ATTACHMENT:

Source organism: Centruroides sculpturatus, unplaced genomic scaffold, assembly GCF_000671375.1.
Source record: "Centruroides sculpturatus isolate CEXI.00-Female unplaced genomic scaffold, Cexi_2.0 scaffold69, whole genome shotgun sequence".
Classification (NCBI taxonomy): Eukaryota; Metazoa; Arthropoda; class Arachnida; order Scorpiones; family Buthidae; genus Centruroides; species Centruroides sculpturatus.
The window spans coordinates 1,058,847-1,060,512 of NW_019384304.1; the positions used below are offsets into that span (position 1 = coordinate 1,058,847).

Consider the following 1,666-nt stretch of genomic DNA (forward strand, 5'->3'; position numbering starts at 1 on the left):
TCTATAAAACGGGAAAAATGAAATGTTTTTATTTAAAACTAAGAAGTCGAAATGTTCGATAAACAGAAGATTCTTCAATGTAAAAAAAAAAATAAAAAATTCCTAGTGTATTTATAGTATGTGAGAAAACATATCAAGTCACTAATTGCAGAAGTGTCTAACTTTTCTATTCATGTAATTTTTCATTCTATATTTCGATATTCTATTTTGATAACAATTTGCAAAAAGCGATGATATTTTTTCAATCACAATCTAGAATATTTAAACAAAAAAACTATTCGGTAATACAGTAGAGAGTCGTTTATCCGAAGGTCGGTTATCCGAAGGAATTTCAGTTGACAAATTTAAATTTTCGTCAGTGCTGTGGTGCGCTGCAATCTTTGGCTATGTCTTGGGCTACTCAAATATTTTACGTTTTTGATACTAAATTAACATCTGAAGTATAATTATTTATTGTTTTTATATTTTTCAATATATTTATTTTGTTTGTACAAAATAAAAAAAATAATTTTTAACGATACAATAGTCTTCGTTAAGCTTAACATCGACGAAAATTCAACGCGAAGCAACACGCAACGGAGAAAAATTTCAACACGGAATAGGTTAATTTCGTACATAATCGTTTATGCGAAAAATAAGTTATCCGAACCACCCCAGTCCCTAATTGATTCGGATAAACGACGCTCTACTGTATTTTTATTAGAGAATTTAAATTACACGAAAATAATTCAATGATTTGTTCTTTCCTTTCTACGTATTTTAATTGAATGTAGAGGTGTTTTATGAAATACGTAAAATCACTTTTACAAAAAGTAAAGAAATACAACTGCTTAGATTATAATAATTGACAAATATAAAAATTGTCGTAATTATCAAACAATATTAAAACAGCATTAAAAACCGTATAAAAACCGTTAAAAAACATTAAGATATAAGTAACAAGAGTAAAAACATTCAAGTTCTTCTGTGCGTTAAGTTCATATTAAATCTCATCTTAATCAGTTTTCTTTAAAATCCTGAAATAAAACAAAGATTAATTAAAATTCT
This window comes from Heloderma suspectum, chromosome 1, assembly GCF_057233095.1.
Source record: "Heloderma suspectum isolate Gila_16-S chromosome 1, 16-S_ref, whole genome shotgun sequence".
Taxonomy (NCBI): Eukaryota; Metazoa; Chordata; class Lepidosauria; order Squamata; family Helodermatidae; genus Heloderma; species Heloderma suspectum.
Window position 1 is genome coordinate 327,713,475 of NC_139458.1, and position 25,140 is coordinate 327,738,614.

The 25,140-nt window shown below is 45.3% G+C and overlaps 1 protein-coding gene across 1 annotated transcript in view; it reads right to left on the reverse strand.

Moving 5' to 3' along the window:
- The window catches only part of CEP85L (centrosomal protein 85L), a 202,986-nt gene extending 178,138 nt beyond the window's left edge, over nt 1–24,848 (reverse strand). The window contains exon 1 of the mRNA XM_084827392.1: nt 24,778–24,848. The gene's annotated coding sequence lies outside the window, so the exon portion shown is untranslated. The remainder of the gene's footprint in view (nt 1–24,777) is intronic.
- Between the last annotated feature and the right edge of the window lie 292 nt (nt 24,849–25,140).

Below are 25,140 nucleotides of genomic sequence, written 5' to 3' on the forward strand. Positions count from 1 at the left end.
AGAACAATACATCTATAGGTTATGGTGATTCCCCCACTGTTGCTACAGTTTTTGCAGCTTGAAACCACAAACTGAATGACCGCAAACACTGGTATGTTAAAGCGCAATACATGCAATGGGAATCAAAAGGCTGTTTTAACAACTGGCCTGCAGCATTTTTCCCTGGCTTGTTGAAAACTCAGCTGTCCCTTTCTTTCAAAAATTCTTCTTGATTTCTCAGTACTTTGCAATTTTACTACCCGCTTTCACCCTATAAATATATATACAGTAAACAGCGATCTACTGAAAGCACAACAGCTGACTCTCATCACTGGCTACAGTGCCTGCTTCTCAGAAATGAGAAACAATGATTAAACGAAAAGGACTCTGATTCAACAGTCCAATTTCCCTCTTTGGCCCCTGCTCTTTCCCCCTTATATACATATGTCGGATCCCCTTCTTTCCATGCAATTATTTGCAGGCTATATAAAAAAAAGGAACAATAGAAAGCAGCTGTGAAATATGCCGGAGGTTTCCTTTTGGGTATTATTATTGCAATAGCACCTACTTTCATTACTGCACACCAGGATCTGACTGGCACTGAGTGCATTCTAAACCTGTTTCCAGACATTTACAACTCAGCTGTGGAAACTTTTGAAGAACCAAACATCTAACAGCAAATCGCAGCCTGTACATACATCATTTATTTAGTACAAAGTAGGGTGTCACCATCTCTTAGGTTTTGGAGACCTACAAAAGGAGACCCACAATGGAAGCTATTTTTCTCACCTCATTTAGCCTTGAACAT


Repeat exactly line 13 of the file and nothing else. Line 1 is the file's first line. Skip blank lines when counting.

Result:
- The window catches only part of CEP85L (centrosomal protein 85L), a 202,986-nt gene extending 178,138 nt beyond the window's left edge, over nt 1–24,848 (reverse strand). The window contains exon 1 of the mRNA XM_084827392.1: nt 24,778–24,848. The gene's annotated coding sequence lies outside the window, so the exon portion shown is untranslated. The remainder of the gene's footprint in view (nt 1–24,777) is intronic.